According to the Associated Press, a vast majority of the carriers will defer to their customers and flight attendants when it comes to making a decision on this — not government law. And so far, their responses (perhaps unsurprisingly) have been against the idea. The exceptions were American Airlines and JetBlue; the former shoved any questions off on the DOT and the latter didn’t respond to for comment.
Flight attendants are worried that allowing calls could cause fights between passengers who are forced to listen against their will. By extension, this might also endanger the flight crew. The head of the Association of Flight Attendants-CWA called anything other than a ban “reckless,” for instance.
There’s a 60 day window for comment on the initiative, so it’s possible that this proposal could die on the vine. If not, and you choose to make a WiFi call from 30,000 feet in the air, remember to watch what you say because the NSA is probably listening. The easiest way around that? Don’t make a call on an airplane. Please.
Via: Associated Press
Source: Department of Transportation
There are many ways Baby So Real can judge you with her animated eyes.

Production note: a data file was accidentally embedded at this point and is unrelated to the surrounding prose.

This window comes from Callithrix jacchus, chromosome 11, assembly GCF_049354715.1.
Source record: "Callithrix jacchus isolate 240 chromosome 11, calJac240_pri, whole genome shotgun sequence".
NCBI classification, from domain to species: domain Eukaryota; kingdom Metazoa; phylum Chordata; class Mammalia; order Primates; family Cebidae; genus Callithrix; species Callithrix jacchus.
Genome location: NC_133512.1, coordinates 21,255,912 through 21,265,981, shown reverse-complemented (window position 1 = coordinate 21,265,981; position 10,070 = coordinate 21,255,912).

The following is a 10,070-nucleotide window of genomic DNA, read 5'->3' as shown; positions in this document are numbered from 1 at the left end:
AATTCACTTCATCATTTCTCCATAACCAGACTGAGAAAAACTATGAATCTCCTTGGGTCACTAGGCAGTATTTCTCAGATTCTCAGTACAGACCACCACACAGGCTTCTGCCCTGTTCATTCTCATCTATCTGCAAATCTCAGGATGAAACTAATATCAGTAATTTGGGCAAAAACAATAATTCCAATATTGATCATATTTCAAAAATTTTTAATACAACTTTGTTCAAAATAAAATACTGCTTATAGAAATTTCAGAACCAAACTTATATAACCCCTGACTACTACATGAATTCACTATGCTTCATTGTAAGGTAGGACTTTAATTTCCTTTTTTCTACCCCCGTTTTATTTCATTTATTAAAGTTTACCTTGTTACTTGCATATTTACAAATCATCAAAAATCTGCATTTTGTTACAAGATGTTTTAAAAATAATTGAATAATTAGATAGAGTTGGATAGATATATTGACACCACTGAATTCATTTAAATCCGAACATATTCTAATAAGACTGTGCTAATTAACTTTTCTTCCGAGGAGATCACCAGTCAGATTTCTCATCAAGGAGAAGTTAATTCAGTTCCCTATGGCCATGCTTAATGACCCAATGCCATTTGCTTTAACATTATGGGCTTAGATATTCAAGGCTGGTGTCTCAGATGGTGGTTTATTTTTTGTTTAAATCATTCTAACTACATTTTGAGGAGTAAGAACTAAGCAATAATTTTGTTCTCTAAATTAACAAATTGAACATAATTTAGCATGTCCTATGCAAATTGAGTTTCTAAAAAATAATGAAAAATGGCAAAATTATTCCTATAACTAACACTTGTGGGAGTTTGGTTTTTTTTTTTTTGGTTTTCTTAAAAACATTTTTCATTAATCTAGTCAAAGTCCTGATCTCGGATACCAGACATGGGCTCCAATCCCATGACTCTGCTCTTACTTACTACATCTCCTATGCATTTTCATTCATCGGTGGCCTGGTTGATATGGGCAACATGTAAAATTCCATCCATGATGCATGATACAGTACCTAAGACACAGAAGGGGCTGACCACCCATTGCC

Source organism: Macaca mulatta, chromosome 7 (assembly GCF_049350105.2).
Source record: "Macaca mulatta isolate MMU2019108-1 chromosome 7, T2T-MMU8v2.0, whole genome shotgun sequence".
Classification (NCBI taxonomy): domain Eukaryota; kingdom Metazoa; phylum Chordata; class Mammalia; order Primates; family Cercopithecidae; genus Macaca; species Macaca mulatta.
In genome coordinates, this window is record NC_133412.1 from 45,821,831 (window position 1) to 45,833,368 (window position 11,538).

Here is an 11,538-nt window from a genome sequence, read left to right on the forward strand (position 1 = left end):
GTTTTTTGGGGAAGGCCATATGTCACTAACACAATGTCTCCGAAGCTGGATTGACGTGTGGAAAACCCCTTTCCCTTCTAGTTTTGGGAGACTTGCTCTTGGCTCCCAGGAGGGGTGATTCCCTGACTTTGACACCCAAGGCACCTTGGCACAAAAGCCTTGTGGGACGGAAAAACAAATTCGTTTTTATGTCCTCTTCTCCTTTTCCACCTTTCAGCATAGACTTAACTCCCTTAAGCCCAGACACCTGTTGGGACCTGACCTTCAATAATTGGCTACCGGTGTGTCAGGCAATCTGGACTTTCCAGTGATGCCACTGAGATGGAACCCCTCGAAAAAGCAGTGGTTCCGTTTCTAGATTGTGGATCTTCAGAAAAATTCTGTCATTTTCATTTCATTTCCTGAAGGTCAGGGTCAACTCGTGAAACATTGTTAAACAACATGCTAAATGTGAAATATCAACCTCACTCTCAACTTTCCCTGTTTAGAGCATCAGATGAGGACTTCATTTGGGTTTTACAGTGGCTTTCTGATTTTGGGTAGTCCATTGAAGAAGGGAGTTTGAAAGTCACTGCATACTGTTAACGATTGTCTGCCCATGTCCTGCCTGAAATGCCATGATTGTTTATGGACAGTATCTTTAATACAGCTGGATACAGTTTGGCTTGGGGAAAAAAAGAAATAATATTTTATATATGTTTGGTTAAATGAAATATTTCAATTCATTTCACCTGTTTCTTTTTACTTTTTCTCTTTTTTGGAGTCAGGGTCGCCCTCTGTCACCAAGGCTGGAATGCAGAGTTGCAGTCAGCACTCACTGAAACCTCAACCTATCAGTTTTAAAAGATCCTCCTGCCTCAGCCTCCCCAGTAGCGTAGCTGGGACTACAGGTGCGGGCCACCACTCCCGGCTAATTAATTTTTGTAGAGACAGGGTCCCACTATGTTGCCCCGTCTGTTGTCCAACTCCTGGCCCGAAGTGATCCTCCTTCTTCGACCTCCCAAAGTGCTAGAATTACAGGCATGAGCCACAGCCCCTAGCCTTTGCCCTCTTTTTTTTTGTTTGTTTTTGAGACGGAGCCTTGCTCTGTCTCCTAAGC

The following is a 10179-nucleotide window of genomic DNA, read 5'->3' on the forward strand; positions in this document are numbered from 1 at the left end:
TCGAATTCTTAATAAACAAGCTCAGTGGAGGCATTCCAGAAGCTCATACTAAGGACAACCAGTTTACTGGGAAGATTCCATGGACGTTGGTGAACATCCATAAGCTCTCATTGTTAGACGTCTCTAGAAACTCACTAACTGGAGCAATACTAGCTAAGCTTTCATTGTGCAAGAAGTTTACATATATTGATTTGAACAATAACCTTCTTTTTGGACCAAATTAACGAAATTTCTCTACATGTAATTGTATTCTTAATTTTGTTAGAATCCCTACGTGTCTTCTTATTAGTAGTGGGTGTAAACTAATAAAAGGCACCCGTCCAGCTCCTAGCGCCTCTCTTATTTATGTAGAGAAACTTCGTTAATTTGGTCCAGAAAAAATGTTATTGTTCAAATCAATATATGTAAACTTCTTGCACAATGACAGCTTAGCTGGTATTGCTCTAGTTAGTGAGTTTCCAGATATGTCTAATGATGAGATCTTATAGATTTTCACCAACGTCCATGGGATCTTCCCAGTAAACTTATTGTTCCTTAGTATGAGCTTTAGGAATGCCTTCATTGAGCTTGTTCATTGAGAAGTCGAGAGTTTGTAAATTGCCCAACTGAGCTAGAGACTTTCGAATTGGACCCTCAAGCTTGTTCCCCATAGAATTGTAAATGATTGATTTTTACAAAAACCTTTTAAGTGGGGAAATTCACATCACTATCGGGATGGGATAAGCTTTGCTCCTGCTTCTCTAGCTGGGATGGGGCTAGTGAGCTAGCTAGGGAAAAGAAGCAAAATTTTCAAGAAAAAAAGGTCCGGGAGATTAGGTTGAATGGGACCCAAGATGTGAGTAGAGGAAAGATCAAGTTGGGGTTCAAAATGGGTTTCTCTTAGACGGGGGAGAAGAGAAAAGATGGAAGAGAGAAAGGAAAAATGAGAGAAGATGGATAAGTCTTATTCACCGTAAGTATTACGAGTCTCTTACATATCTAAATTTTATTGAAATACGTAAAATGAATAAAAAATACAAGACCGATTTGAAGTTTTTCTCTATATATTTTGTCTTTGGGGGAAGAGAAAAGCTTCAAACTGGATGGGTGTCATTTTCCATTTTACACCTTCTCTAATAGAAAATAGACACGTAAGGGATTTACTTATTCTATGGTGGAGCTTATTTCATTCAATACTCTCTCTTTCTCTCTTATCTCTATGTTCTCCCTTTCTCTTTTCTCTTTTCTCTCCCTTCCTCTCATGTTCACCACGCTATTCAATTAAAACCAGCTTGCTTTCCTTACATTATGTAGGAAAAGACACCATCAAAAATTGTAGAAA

How do you make Cabbage Patch Kids cool again? Make the doll part robot.
Manufacturer Wicked Cool Toys gave the 1980’s phenomenon a high-tech makeover for a new generation. Cabbage Patch Kids Baby So Real is highly interactive, replacing the usual painted-on eyes with LCD screens that display a wide range of emotions. It goes for $100 in the US, which is roughly £80 or AU$135. Although it’s not widely available in the UK or Australia, you might be able to find it online.
It’s quite the talkative baby, continuously requesting things. When baby is hungry, you’ll need to use her special bottle to hit just the right spot in the mouth to register being fed. She’ll then ask for a pat on the back to burp, and sensors on the belly know if you changed the diaper when she needs it.
The animated LCD-screen eyes reveal that Baby So Real is pleased with you. (For now.)